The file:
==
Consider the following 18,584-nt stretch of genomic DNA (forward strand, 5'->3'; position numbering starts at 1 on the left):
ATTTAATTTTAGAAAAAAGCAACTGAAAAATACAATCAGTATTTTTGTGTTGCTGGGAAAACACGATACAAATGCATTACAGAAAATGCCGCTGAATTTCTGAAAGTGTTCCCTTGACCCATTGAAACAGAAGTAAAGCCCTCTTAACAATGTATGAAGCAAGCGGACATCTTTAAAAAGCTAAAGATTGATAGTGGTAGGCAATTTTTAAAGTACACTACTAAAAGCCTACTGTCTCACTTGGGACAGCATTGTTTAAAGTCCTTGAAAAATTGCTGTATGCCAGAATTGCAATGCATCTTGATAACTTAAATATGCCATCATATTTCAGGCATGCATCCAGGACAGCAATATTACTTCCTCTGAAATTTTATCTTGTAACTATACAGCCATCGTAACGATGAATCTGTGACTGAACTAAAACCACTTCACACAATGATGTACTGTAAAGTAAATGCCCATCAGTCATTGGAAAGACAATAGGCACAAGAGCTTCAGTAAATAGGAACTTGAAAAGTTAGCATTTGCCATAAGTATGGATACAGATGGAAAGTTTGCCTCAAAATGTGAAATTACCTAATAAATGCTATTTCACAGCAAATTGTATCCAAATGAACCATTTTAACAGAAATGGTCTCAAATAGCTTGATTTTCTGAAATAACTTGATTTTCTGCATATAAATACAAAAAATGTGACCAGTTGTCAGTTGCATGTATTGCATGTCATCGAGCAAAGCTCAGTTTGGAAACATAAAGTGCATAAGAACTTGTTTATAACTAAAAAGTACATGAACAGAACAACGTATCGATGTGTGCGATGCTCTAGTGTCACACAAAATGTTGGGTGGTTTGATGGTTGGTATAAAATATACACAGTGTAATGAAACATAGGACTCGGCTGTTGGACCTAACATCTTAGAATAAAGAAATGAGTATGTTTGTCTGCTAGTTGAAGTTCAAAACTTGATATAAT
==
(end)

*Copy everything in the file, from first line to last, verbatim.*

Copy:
Consider the following 18,584-nt stretch of genomic DNA (forward strand, 5'->3'; position numbering starts at 1 on the left):
ATTTAATTTTAGAAAAAAGCAACTGAAAAATACAATCAGTATTTTTGTGTTGCTGGGAAAACACGATACAAATGCATTACAGAAAATGCCGCTGAATTTCTGAAAGTGTTCCCTTGACCCATTGAAACAGAAGTAAAGCCCTCTTAACAATGTATGAAGCAAGCGGACATCTTTAAAAAGCTAAAGATTGATAGTGGTAGGCAATTTTTAAAGTACACTACTAAAAGCCTACTGTCTCACTTGGGACAGCATTGTTTAAAGTCCTTGAAAAATTGCTGTATGCCAGAATTGCAATGCATCTTGATAACTTAAATATGCCATCATATTTCAGGCATGCATCCAGGACAGCAATATTACTTCCTCTGAAATTTTATCTTGTAACTATACAGCCATCGTAACGATGAATCTGTGACTGAACTAAAACCACTTCACACAATGATGTACTGTAAAGTAAATGCCCATCAGTCATTGGAAAGACAATAGGCACAAGAGCTTCAGTAAATAGGAACTTGAAAAGTTAGCATTTGCCATAAGTATGGATACAGATGGAAAGTTTGCCTCAAAATGTGAAATTACCTAATAAATGCTATTTCACAGCAAATTGTATCCAAATGAACCATTTTAACAGAAATGGTCTCAAATAGCTTGATTTTCTGAAATAACTTGATTTTCTGCATATAAATACAAAAAATGTGACCAGTTGTCAGTTGCATGTATTGCATGTCATCGAGCAAAGCTCAGTTTGGAAACATAAAGTGCATAAGAACTTGTTTATAACTAAAAAGTACATGAACAGAACAACGTATCGATGTGTGCGATGCTCTAGTGTCACACAAAATGTTGGGTGGTTTGATGGTTGGTATAAAATATACACAGTGTAATGAAACATAGGACTCGGCTGTTGGACCTAACATCTTAGAATAAAGAAATGAGTATGTTTGTCTGCTAGTTGAAGTTCAAAACTTGATATAAT